/ Cycling

Paul Kimmage: Cycling still has doping questions to answer as Giro comes to Ireland

Updated: Wednesday, 16 Apr 2014 20:17

Paul Kimmage said that rather than being specific to an individual, cycling had a general problem
Paul Kimmage said that rather than being specific to an individual, cycling had a general problem

Cycling still has more progress to be made in its fight against doping, according to journalist and former professional rider Paul Kimmage.

Kimmage made his comments on RTÉ Radio One’s Today with Sean O’Rourke programme ahead of the Giro d’Italia coming to Ireland in May.

He said: “There is still certainly a lot of questions over the sport, and how clean the sport [is], and how real the competition we’re going to see will be when it comes here in May.”

Kimmage claimed that in the Paris Roubaix a couple of days ago, a vial of pills dropped from a racer’s pocket during a crash.

“Now the point about it is this, rather than being specific to any rider or individual, it’s a general problem that still persists in the sport, that hasn’t gone away, despite what a lot of people say, with [...] Lance Armstrong. And that still needs to be addressed.

“The sport has made some progress in that regard, but there’s still more to be done.”

Kimmage said that some riders still complained about how difficult it was to race clean.

Referring to a book by Michael Barry, who left Team Sky last year, Kimmage described a chapter that detailed a “level of abuse of drugs in the sport that is as shocking as anything you will have read in Tyler Hamilton’s [book]”.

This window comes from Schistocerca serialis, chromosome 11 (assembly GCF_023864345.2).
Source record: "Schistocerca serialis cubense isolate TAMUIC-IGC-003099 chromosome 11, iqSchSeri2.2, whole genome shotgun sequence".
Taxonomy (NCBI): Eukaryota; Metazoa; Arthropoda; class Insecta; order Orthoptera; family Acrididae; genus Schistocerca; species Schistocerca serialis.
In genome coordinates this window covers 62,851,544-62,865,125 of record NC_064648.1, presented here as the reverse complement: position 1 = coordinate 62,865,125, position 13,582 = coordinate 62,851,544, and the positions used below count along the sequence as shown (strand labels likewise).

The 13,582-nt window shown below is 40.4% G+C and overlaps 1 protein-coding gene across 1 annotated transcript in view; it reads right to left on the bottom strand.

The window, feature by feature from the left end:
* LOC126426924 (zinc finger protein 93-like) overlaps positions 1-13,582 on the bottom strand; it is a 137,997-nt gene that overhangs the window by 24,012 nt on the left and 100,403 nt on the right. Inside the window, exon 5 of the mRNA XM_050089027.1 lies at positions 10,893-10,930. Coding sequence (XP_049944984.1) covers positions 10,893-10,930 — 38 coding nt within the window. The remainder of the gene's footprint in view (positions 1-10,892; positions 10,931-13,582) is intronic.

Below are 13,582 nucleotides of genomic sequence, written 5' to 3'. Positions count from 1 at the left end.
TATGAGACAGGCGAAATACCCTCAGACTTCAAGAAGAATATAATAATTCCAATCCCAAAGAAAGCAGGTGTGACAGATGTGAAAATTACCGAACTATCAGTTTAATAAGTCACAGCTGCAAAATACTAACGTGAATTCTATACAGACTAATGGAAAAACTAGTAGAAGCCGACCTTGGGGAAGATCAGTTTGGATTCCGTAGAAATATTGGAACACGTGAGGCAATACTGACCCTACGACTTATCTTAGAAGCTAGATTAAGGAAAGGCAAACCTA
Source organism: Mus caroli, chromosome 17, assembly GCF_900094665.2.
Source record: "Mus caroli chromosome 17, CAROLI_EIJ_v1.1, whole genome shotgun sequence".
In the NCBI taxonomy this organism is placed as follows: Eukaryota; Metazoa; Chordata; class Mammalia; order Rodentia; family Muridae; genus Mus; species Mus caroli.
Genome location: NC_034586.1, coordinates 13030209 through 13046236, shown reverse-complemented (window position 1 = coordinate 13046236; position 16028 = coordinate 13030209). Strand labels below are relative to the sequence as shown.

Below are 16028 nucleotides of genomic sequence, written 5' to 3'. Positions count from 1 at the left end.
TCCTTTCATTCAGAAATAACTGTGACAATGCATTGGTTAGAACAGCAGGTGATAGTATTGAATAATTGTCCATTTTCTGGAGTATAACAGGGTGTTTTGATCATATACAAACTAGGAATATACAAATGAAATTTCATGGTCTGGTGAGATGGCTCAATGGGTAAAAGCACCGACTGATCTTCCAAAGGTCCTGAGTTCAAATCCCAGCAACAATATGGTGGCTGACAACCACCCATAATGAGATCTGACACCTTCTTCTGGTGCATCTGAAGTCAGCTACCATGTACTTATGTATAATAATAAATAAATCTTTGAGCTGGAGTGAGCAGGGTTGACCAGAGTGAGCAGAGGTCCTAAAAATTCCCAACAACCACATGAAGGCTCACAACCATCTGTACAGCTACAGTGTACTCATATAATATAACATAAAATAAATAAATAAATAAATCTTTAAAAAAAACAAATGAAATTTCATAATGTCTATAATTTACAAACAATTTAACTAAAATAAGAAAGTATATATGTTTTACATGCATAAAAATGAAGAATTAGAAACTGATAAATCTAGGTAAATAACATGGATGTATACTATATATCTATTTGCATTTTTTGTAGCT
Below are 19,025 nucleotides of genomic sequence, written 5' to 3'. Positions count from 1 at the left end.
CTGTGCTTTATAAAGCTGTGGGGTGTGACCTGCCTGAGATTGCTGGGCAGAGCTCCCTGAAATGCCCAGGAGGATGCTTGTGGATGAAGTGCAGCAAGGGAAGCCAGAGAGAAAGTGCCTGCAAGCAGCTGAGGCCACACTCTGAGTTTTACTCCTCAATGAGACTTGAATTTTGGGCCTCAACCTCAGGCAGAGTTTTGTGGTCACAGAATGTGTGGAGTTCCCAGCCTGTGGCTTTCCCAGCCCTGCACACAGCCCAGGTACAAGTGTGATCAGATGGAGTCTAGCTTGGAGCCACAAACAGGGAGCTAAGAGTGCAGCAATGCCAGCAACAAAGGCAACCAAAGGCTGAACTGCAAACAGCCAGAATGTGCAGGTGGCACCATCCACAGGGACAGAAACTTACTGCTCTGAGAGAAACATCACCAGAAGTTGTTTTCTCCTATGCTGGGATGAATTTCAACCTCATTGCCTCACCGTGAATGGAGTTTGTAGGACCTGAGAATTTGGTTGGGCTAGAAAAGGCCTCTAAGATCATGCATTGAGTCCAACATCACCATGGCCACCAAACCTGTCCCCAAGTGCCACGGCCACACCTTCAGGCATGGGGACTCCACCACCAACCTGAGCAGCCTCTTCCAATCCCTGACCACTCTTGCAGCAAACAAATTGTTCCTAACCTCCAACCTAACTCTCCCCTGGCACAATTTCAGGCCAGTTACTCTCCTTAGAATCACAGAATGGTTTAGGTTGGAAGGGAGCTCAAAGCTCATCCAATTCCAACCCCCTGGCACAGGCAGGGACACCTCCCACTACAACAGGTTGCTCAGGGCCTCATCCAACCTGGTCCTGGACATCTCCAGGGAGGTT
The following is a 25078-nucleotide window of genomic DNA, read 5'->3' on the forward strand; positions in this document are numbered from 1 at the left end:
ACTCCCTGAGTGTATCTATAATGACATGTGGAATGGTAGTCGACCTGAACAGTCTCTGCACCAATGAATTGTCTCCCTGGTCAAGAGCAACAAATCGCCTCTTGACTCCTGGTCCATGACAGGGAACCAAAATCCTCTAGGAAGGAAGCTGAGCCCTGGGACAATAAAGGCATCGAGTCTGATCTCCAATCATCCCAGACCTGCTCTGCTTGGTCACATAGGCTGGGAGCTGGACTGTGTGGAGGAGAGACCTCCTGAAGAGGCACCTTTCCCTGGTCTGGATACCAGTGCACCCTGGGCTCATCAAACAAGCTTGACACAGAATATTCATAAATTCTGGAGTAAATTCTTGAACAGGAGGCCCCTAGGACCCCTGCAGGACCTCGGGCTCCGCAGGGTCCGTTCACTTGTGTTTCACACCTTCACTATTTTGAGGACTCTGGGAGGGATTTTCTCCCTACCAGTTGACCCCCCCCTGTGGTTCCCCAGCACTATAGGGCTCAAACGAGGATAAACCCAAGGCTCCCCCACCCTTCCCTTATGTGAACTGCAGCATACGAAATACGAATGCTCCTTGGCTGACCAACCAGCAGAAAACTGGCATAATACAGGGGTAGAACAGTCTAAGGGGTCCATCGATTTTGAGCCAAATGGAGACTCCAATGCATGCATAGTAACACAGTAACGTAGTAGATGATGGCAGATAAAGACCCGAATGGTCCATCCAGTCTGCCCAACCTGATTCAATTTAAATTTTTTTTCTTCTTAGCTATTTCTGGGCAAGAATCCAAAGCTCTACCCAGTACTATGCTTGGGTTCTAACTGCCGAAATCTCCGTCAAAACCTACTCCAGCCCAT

Kimmage said the book raised serious questions “not specifically for Team Sky, but about the level of doping in the sport”.

He said he was not against the Giro d’Italia coming to Ireland, but “it should come here with conditions and with questions that still should be asked of the sport”.

However, race organiser Darach McQuaid said cycling had done more in recent years than any sport to clean up its act.

“We can be fairly sure that the vast majority of young riders that we’re seeing here when they do come to Ireland to race the Giro will be racing clean,” McQuaid said.

Referring to current world number one, Alberto Contador, whose 2010 Tour de France and 2011 Giro d’Italia wins retrospectively voided when he tested positive for a minute quantity of the banned substance clenbuterol, McQuaid said Contador “suffered for the sport going even further than any other sport”.

“I’m not a scientist, but it was something like point and then twelve zeros, twelve pictograms of clenbuterol in his system.

“Most other sports probably looked at cycling when they saw Alberto Contador having a positive test for again whatever pictograms of clenbuterol in his system, and said, ‘My god,y’know, cycling is even doing too much'.

“Because, frankly, there are a lot of people who would say he should not have been sanctioned for such a miniscule amount of clenbuterol.”